Jim nodded. ‘Not too long, though. My back’s been playing up lately. I don’t want to have to pay a visit to the osteopath again. He charges an arm and a leg and I’m not convinced it does me much good.’
Andy knew his father did not have much spare cash; his only income was the State Pension and his wife’s meagre earnings. And he was too proud to accept financial help from his son.
‘I’ve an idea, Dad. I’m on good terms with the people running the health spa in Torteval. If you remember, I was the architect for the renovation and extension. How about if I ask if someone could take a look at your back? As a bit of a favour to me. I’ve heard good reports about the therapies they offer,’ Andy said, keeping his fingers crossed his father would agree. If there was a charge, he would pay it without his father knowing.
‘I don’t know,’ Jim said, frowning. ‘Sounds a big favour to me. And what if I needed more than one treatment? You can’t expect them to keep seeing people for nothing.’
‘No, but it wouldn’t hurt to let me ask, would it? You never know, one session might be all you need if the right person takes a look at you.’
‘Suppose not. It would be good not to be in pain as much.’
‘Right it’s agreed, then. I’ll give Paul a ring and see what he says. Now, shall we have a little bet on who catches the most fish?’ Andy said, pleased his father had agreed. Sort of.
‘Cheeky devil! You know I’m a better fisherman than you, any day. You’ll be throwing your money away, I warn you,’ Jim said, with a grin.
They settled down to their fishing and, two hours later, Jim was the undoubted winner at five fish to Andy’s three. After handing over the sum of two pounds to settle the bet, Andy helped his father to clear their gear away before Jim took the wheel and started the engine. Andy sat quietly in the stern while his father steered the boat around the coast towards Bordeaux Harbour in the north of the island. Guernsey’s south coast was rocky and the cliffs loomed above them as they motored onwards.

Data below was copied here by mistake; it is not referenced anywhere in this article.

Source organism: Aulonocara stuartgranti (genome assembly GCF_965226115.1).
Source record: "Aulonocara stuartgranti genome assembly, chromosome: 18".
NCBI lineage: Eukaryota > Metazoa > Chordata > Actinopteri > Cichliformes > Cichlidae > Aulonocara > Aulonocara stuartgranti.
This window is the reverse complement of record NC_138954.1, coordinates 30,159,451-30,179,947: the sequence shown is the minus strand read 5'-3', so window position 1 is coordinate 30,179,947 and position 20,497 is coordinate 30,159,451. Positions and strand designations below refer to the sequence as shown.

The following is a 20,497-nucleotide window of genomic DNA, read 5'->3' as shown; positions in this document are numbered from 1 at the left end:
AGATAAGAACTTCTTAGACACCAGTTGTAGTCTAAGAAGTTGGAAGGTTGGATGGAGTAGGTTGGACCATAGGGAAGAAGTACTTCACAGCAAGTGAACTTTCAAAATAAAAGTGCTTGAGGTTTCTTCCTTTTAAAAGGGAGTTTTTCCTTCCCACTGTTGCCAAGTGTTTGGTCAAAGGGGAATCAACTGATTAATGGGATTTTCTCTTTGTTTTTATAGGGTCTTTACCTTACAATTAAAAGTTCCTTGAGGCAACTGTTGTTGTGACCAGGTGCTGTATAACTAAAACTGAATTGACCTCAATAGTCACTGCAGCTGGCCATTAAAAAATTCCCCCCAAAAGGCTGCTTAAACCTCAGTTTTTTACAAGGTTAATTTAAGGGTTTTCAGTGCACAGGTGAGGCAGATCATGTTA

Andy felt the remnants of his recent anger rise again as they approached Telegraph Bay. The place where, sixty years ago during the German Occupation, his grandfather, Edmund, having been branded a traitor by his brother Harold, had been pushed to his death.
About the Author: Anne Allen lives in Devon, by her beloved sea. She has three children and her daughter and two grandchildren live nearby. She was born in Rugby, to an English mother and Welsh father. As a result she spent many summers with her Welsh grandparents in Anglesey and learnt to love the sea.
Her restless spirit has meant a number of moves which included Spain for a couple of years. The longest stay was in Guernsey for nearly fourteen years after falling in love with the island and the people. She contrived to leave one son behind to ensure a valid reason for frequent returns.
By profession Anne was a psychotherapist but has long had creative ‘itches’, learning to mosaic, paint furniture, interior design and sculpt. At the back of her mind the itch to write was always present but seemed too time-consuming for a single mum with a need to earn a living. Now retired from the ‘day job’, there’s more time to write and Anne has now published six books in The Guernsey Novels series. She will be publishing her seventh novel later in the year.
Website – http://www.anneallen.co.uk / Twitter – @AnneAllen21